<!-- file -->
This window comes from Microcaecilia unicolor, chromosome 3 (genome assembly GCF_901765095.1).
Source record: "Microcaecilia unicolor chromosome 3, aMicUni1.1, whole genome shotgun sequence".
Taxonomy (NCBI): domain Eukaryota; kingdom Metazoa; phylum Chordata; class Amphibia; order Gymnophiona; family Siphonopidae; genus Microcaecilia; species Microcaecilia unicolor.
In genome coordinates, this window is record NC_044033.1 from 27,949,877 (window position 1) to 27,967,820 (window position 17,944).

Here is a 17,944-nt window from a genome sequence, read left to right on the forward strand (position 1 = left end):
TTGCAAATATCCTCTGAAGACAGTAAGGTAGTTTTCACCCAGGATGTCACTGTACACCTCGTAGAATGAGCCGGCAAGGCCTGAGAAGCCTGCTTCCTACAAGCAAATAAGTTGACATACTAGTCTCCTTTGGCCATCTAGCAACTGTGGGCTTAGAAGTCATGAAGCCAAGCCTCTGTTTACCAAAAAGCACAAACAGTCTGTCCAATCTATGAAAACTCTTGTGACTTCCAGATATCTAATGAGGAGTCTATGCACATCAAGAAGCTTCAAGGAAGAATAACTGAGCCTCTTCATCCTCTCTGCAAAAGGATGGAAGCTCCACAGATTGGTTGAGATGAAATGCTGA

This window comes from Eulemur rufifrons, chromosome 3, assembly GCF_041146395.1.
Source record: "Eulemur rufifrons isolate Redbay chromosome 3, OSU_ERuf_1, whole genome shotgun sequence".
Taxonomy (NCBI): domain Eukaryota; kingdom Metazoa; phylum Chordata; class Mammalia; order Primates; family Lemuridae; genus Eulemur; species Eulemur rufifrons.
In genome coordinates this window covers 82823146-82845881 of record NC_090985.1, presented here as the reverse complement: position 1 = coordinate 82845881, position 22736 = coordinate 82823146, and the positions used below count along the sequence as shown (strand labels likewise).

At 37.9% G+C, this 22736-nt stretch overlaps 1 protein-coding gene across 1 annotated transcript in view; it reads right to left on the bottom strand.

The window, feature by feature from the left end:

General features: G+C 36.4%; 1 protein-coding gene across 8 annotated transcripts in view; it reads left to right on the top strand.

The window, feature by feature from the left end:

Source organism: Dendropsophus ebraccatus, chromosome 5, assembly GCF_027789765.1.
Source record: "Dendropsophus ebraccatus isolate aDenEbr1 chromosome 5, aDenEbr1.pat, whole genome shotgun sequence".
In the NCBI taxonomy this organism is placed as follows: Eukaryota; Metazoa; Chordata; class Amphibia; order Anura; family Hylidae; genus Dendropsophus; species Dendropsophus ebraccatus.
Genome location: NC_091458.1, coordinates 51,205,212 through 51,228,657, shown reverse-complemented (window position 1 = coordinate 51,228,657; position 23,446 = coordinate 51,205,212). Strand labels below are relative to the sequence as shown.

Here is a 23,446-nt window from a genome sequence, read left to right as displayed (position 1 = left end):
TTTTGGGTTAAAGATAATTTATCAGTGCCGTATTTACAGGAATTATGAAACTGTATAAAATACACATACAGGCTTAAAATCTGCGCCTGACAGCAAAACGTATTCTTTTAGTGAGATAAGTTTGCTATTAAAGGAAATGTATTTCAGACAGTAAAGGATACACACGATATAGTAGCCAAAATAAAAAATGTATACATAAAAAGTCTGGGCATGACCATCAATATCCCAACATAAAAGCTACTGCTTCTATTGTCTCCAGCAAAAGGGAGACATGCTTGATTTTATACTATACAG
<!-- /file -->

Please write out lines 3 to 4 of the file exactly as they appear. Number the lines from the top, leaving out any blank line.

Taxonomy (NCBI): domain Eukaryota; kingdom Metazoa; phylum Chordata; class Amphibia; order Gymnophiona; family Siphonopidae; genus Microcaecilia; species Microcaecilia unicolor.
In genome coordinates, this window is record NC_044033.1 from 27,949,877 (window position 1) to 27,967,820 (window position 17,944).